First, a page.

Sixth Stage - Moving-Toward-Separation - At this stage, she was moving toward the preteen years and she frequently said she did not want to go swimming with me, so that was my opportunity to be alone...out by the pool.    But, irritatingly and delightfully, soon after I gathered my relaxing tools together, a hat, a book, a crossword puzzle, sunscreen and parked myself in a chair, within 10 minutes, the back door would slam, and here she would come.  Back into the pool to play we would go.

Seventh Stage - Separation-For-Sure - Finally, the stage came where she did not want to be out by the pool with me.  If I came in, she came out.  If I came out, she came in.  Hard stage for momma.  Probably a necessary stage for daughter.

This summer - Separated-and-Confident - This summer has been a joy.  She has her tanning time, but, this summer, she says, "Come sit by me at the pool.  Tell me stories."  Yesterday, there were some of our old games in the pool.  Lots of laughter.  Lots of yelling.

This all happened so fast.  Where did the time go?

Saturday, December 7, 2013

Recipes - Happy Hour Success

Pesto Tomato Spread

1/4 c. pesto
1/4 c. roasted red peppers
1/4 c. sun-dried tomatoes
8 oz. cream cheese

Put all in the food processor and blend.  Leave the peppers and tomatoes a little chunky for a red and green Christmas dip. 

Cheese Cookies

2 cups shredded cheddar cheese
1 1/4 c. all-purpose flour
1 stick butter
1/4 t. cayenne pepper (more if you dare)

Let butter come to room temperature.  Put all ingredients in the food processor.  Blend until the dough begins to form a ball.  If the dough is too crumbly, add 1 teaspoon of water.   Do this one teaspoon at a time until the dough forms a ball.  If the dough is too wet, add 1 teaspoon of flour, etc.  When the ball forms, cover with plastic wrap and refrigerate for 30 minutes.  Then roll out to 1/4 inch thick.  Cut into shapes with a cookie cutter or into squares.  Put on greased cookie tray.  Bake at 300 degrees for 12-15 minutes.  (I cooked it for 18 minutes).  Remove from oven and cookie sheet to cool on cooling rack.

Tuesday, August 13, 2013

A Bit of Dancing History

Way back in the 80s, when I was living in Madisonville, Ky, I visited the Club Trocadero once or twice.  It was located in Henderson, Ky, near the Ohio River.  As it turns out, I was visiting a bit of history that was only reopened for about six months in the early 80s.  At that time, I loved to dance, but was not a ballroom dancer.   I will never forget that dance floor.  In my memory, that dance floor was as large as a football field and I've always wanted to return.  The floor could hold 220 couples dancing at a time.  Jim and I now go to a dance club that is packed with 100 couples.  How I would love to be on an uncrowded, larger dance floor spinning around the floor!  This photo below must have been taken during the short time the Troc was reopened in 1981.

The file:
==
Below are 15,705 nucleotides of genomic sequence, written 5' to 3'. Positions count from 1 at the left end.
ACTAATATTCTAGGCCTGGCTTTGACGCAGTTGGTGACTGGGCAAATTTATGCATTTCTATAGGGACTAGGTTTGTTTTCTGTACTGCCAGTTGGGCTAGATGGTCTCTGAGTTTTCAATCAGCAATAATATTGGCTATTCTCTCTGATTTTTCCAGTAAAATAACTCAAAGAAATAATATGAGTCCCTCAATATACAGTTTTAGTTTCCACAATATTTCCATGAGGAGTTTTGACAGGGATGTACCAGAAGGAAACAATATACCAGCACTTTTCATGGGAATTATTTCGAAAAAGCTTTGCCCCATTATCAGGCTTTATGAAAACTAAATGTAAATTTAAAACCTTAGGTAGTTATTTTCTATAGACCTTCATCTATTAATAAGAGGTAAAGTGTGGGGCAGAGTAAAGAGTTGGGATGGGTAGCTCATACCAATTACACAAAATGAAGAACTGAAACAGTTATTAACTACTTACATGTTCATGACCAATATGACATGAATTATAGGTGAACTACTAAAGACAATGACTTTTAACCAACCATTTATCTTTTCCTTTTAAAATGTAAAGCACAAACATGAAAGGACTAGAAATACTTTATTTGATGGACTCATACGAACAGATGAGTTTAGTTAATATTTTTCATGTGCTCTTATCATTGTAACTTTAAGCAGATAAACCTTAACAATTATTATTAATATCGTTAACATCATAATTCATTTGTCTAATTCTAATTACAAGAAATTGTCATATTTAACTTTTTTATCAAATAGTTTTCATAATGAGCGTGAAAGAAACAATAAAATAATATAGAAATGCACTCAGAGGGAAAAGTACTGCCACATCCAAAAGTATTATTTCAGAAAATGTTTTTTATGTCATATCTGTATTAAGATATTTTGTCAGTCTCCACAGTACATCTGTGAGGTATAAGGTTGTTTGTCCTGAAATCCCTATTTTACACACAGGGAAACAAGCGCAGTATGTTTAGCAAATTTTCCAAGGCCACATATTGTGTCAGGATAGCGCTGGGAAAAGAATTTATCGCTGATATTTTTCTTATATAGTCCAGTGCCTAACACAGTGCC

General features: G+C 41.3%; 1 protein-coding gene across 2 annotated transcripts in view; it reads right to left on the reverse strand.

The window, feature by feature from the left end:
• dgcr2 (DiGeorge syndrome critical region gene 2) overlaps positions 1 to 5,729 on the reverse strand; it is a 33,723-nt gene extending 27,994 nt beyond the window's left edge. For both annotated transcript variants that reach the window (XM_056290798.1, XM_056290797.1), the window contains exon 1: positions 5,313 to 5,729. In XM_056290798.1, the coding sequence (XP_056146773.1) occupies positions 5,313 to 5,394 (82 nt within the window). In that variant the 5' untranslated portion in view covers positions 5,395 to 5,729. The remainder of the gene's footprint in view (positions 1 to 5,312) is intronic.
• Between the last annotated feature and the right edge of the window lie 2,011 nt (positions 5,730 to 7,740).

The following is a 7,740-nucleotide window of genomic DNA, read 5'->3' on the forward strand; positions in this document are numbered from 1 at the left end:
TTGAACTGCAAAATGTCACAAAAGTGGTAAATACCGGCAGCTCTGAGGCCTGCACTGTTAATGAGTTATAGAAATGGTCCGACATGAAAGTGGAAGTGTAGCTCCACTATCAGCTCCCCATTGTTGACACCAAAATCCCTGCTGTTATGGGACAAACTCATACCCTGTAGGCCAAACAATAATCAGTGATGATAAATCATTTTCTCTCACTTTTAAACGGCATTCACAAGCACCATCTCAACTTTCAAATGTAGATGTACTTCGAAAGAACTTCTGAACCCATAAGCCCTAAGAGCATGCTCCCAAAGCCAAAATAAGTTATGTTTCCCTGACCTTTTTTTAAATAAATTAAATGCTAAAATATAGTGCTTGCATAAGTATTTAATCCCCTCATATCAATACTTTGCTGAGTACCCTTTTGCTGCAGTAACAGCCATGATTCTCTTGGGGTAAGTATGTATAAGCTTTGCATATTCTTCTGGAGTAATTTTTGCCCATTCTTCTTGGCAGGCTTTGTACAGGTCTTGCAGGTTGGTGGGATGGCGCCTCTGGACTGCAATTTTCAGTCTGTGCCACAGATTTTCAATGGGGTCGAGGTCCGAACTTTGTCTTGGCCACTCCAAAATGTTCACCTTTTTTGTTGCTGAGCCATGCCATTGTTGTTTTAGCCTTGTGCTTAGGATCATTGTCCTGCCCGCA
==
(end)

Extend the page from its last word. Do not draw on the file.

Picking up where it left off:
When our group decided to drive up to the Trocadero, we told the dad of one of our group that the Trocadero had reopened for the first time since closing in 1951.  His wide-eyed reply told everything.  "The Troc?  The Troc!!"  The Troc in its day was the most glamorous and scandalous thing going, dancing, big bands, and lots of illegal gambling.  The gambling was what led to its closing.  You can read more details here:  Club Trocadero

The art deco style was beautiful.  As I remember it, there was an upstairs room with a string quartet, a lounge area to get food, then you emerged onto the large dance floor.  Of course, when I was there, there were no big bands, just DJ disco.

In the 90s, the building burned in a fire, another bit of the past gone.

Sunday, June 23, 2013

Hot Rod Power Tour, Day 4

Today we traveled from Texarkana to Little Rock.  Since it was announced at the drivers' meeting that the drive to Little Rock was only a couple of hours, we decided to travel with the convertible top down.  When you are traveling in the sun for 6 hours a day, having a convertible top down is not such a treat.

But, two hours, what fun!  I knew that we were in Arkansas when I saw the road side rock shops.  Never mind that we did not look at the 176 miles listed on the daily schedule.  You can't travel 176 miles in two hours, can you?  Well, maybe if you go 115 mph all the way.  I realized that we were going to drive down Bathhouse Row in Hot Springs.  Exciting!  We have been to Hot Springs several times.  Hot Springs is such an old town.  Seeing hundreds of hot rods pass down that street would be something special.